Foods that Soothe Inflammation

Until recently most people associated inflammation with a narrow number of health conditions, such as arthritis, sore joints, and broken bones. But thanks to increased scientific study, we’re learning more about inflammation’s role in many other conditions.

 

Excessive inflammation may be a key contributor to heart disease, stroke, certain cancers, inflammatory bowel disease, Alzheimer’s and chronic fatigue syndrome. The study of inflammation is still relatively new. But preliminary research indicates that certain foods may help reduce it. The Journal of the American College of Cardiology published research that found “a diet in minimally processed, high fiber, plant-based foods such as vegetables and fruit, whole grains, legumes and nuts will markedly blunt the post-meal increase in glucose, triglycerides and inflammation.[i]

 

Your chiropractor believes in taking a proactive approach to preventing inflammation. By choosing the right foods, you increase your chances of stropping inflammation now and in the future.

 

Good Mix to this Menu

 

Here’s a closer look at some of the recommended food choices.

 

Vegetables – When it comes to putting the brakes on inflammation, the old saying “Eat your vegetables” takes on a special importance. Add to your plate more green vegetables, such as kale and spinach. For vegetables with a pungent flavor, try adding some garlic or onions. As for starchier vegetables, choose sweet potatoes over white potatoes.

 

Fruits – For reasons we don’t completely understand, some fruits may actually increase inflammation. For example, banana and mango – rich in nutrients – are not recommended for an anti-inflammatory diet. Got for raspberries, blueberries and strawberries as they contain anti-inflammatory phytochemicals. Other fruits to include are pink grapefruit, cantaloupe and apples.

 

Whole Grains – Brown rice and bulgur wheat are better choices than highly refined products like white rice or pasta. Generally, the less processing food goes through. The better it is for your health.

 

Legumes and Nuts – If you want to avoid pro-inflammatory protein sources like red meat, these foods are a good alternative. Try soybeans, lentils, and kidney beans. Nuts, such as almonds and walnuts, are loaded with essential fatty acids that reduce inflammation.

 

Spices – You can spice up your food to cool down inflammation. Add curry, turmeric or ginger to your recipes.

 

Fish – Fish is probably the superstar of anti-inflammatory foods. Its richness in Omega 3 fatty acids help stop inflammatory producing proteins called cytokines. Choose while caught salmon over farm salmon. Other good choices are halibut, sardines, herring and rainbow trout.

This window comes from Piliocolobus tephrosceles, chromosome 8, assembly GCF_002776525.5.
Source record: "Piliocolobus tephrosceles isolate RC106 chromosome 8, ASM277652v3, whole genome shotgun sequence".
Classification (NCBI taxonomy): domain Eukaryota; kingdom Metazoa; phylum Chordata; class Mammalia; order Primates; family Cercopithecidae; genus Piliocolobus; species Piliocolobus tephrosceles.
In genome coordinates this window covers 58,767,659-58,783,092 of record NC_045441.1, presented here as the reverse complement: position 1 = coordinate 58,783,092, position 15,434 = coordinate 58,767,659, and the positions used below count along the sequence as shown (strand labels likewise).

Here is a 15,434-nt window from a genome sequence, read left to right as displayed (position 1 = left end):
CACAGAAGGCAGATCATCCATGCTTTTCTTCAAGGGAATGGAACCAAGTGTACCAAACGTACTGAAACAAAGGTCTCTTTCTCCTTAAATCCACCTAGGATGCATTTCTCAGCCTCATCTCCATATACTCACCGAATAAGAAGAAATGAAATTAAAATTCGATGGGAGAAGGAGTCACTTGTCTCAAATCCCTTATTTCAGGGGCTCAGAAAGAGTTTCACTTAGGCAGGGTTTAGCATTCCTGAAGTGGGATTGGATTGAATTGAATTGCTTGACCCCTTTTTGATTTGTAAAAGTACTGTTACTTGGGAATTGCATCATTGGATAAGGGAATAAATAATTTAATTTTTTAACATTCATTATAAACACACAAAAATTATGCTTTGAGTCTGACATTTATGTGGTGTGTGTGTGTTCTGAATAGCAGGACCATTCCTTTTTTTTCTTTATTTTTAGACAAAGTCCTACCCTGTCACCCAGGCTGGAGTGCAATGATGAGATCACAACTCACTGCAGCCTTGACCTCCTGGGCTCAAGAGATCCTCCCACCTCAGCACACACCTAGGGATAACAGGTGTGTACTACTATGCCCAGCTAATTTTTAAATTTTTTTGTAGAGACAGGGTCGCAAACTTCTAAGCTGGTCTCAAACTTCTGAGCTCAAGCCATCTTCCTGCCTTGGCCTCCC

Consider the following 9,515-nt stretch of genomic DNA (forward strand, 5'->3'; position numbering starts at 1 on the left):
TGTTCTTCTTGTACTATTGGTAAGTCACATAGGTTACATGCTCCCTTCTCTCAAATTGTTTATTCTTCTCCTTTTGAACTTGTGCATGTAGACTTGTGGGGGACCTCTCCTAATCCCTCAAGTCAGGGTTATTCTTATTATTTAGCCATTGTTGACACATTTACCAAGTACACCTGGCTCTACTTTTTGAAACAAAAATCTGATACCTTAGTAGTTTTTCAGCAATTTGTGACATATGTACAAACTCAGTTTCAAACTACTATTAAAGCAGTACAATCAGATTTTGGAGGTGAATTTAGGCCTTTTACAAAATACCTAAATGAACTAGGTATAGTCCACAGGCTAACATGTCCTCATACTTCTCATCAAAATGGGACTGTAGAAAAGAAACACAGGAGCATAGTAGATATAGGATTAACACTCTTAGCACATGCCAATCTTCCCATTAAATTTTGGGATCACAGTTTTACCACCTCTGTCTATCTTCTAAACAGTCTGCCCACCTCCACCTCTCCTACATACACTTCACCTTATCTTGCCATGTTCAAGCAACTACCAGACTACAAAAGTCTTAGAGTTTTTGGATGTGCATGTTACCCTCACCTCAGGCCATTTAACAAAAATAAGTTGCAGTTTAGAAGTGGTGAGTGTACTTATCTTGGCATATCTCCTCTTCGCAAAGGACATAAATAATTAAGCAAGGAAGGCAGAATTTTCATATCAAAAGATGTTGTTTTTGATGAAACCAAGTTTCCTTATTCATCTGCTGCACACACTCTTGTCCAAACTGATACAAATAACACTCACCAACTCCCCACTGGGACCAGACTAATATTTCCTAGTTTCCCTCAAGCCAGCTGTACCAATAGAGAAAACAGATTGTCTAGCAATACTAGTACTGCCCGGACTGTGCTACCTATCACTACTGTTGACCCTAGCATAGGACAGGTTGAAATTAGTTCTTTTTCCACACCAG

Beverages – You’ve probably heard about the health benefits of red wine, reducing inflammation appears to be one of them. But indulge in moderation. One or two glasses daily should be ample. Non-alcoholic choices include tea – especially green, white or herbal – and pure fruit and vegetable juices.

 

Hope for Your Sweet Tooth

 

Chocolate lovers rejoice. Dark chocolate contains anti-inflammatory substances, but it’s best to select a brand with a high cocoa content. The bad news is most other sweets and pastries use highly processed and refined ingredients that spark an inflammatory response in your body.

 

The Mediterranean & Asia Set Good Examples

 

The popular Mediterranean and Okinawan diets contain many of the well-known anti-inflammatory foods. Research reveals the benefits of cuisines from these regions: “Experimental and epidemiological studies indicate that eating patterns, such as the traditional Mediterranean or Okinawan diets, that incorporate these types of foods and beverages reduce inflammation…”[ii]

 

Your chiropractor suggest you should also maintain a healthy body weight and include proper exercise to prevent and reduce excessive inflammation.

 

 

[i] Dietary strategies for improving post-prandial glucose, lipids, inflammation and cardiovascular health – Journal of the American College of Cardiology. 2008 Jan 22,51(3):249-55

The polymeal: a more natural, safer, and probably tastier (than the Polypill) strategy to reduce cardiovascular disease by more than 75% – BMJ 2004;329:1447-1450 (18 December), doi:10.1136/bmj.329.7480.1447

Appropriate Physical Activity Intervention Strategies for Weight Loss and Prevention of Weight Regain for Adults – Medicine & Science in Sports & Exercise, February 2009; vol 41: pp 459-471

 

[ii] Dietary strategies for improving post-prandial glucose, lipids, inflammation and cardiovascular health – Journal of the American College of Cardiology. 2008 Jan 22,51(3):249-55

The polymeal: a more natural, safer, and probably tastier (than the Polypill) strategy to reduce cardiovascular disease by more than 75% – BMJ 2004;329:1447-1450 (18 December), doi:10.1136/bmj.329.7480.1447

Appropriate Physical Activity Intervention Strategies for Weight Loss and Prevention of Weight Regain for Adults – Medicine & Science in Sports & Exercise, February 2009; vol 41: pp 459-471

 

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